Africa (Sub-Sahara) Cairn Energy has flowed oil from its SNE-2 well offshore Senegal. Drillstem testing of a 39-ft interval achieved a maximum stabilized but constrained flow rate of 8,000 B/D of high-quality pay. A flow rate of 1,000 B/D of relatively low-quality pay was achieved from another zone. Drilled to appraise a 2014 discovery, the well lies in the Sangomar Offshore block in 3,937 ft of water 62 miles from shore. Drilling reached the planned total depth of 9,186 ft below sea level. Cairn has a 40% interest in the block with the other interests held by ConocoPhillips (35%), FAR (15%), and Petrosen (10%).
Africa (Sub-Sahara) Kosmos Energy has made a significant deepwater gas discovery off Senegal. The Guembeul-1 well in the northern part of the St. Louis Offshore Profond license in 8,858 ft of water encountered 331 net ft of gas pay in two excellent-quality reservoirs, the company reported. The results demonstrate reservoir continuity and static pressure communication with the Tortue-1 well, which suggests a single gas accumulation. The mean gross resource estimate for the Greater Tortue complex has risen to 17 Tcf from 14 Tcf as a result of the Guembeul discovery, the company said. Kosmos, the operator, has a 60% interest in the well. Timis (30%) and Petrosen (10%) hold the remaining interest. In Salah Gas has started production from its Southern fields in Algeria.
Adaptive waveform inversion (AWI) is one of a new breed of full-waveform inversion (FWI) algorithms that seek to mitigate the effects of cycle skipping (Warner & Guasch, 2016). The phenomenon of cycle skipping is inherent to the classical formulation of FWI, owing to the manner in which it tries to minimize the difference between oscillatory signals. AWI avoids this by instead seeking to drive the ratio of the Fourier transform of the same signals to unity. One of the strategies most widely employed by FWI practitioners when trying to overcome cycle skipping, is to introduce progressively the more nonlinear components of the data, referred to as multiscale inversion. Since AWI is insensitive to cycle skipping, we assess here whether this multiscale approach still provides an appropriate strategy for AWI.
Presentation Date: Tuesday, September 26, 2017
Start Time: 3:05 PM
Presentation Type: ORAL
The Ganges Brahmaputra Delta and the associated Bengal Fan is the world’s largest delta/submarine fan complex. The deepwater areas of the Bengal and Rakhine Basins are relatively underexplored frontier areas. In 2003 the large Shwe gas field was discovered in Lower Pliocene turbidite fan sediments with reserve estimates of 6-9 tcf. As additional blocks are licensed, new data will be acquired to evaluate the area including 3D CSEM which is being considered as a complementary exploration method to seismic data.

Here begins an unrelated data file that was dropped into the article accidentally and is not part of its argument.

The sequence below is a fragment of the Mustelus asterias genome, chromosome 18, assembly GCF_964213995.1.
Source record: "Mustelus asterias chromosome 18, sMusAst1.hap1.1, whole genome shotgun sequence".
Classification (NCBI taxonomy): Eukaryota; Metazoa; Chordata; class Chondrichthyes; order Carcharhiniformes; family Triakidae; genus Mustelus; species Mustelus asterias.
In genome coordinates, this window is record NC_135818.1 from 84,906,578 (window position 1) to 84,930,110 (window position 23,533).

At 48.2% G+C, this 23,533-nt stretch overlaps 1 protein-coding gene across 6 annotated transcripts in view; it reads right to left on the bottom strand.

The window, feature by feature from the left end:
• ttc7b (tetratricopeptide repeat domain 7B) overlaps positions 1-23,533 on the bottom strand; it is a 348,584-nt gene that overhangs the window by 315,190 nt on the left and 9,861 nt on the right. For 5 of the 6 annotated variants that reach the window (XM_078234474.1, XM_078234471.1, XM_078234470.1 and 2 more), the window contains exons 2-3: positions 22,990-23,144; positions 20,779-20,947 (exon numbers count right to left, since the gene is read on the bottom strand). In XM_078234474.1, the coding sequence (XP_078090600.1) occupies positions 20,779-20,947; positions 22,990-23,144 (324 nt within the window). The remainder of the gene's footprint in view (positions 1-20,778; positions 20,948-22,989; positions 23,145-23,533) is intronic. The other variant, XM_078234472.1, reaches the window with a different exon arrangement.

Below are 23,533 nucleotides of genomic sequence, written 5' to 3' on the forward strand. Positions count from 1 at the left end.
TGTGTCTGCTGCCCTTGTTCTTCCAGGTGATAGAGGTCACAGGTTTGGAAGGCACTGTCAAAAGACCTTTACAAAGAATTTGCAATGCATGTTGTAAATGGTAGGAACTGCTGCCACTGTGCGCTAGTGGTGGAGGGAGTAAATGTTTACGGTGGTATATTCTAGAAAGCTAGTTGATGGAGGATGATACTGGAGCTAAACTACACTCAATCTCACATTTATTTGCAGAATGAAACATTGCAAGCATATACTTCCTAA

The controlled-source electromagnetic (CSEM) method has been applied to oil and gas exploration and production for more than 10 years. EM data are used to indicate the presence of hydrocarbons, since hydrocarbon saturated rocks display higher electric resistivity compared to water-filled reservoirs. CSEM is an excellent technique to define the lateral extent of hydrocarbon accumulations and is particularly useful in determining the existence and extent of stratigraphic accumulations.
3D modelling indicates CSEM is sensitive to the Shwe Field reservoirs and can define the lateral extent of the pay zones. 3D CSEM forward modelling has been performed over a range of target sizes within the economic limitations of deepwater drilling, and the modelling shows that CSEM would be sensitive to those targets.
Based on these results, it is concluded that CSEM 3D data will detect the presence of hydrocarbon accumulations and thus, high-grade exploration areas in the greater Bengal Basin.
In this paper we describe how the deepwater reservoir sediments in the Bay of Bengal, dominated by a deepwater turbidite depositional process, is the ideal geologic setting for detecting resistive anomalies related to hydrocarbon accumulations. Turbidites, by nature, are anomalous deposits of sand encased in shale. When saturated with hydrocarbons, they are more resistive than the surrounding shales, allowing them to be detected using the marine controlled source electromagnetic (CSEM) method. CSEM is sensitive to the large Shwe field accumulation on the shelf, offshore Myanmar and is used in this study to illustrate the ranges of detectability in the adjacent deepwater areas (Fig. 1).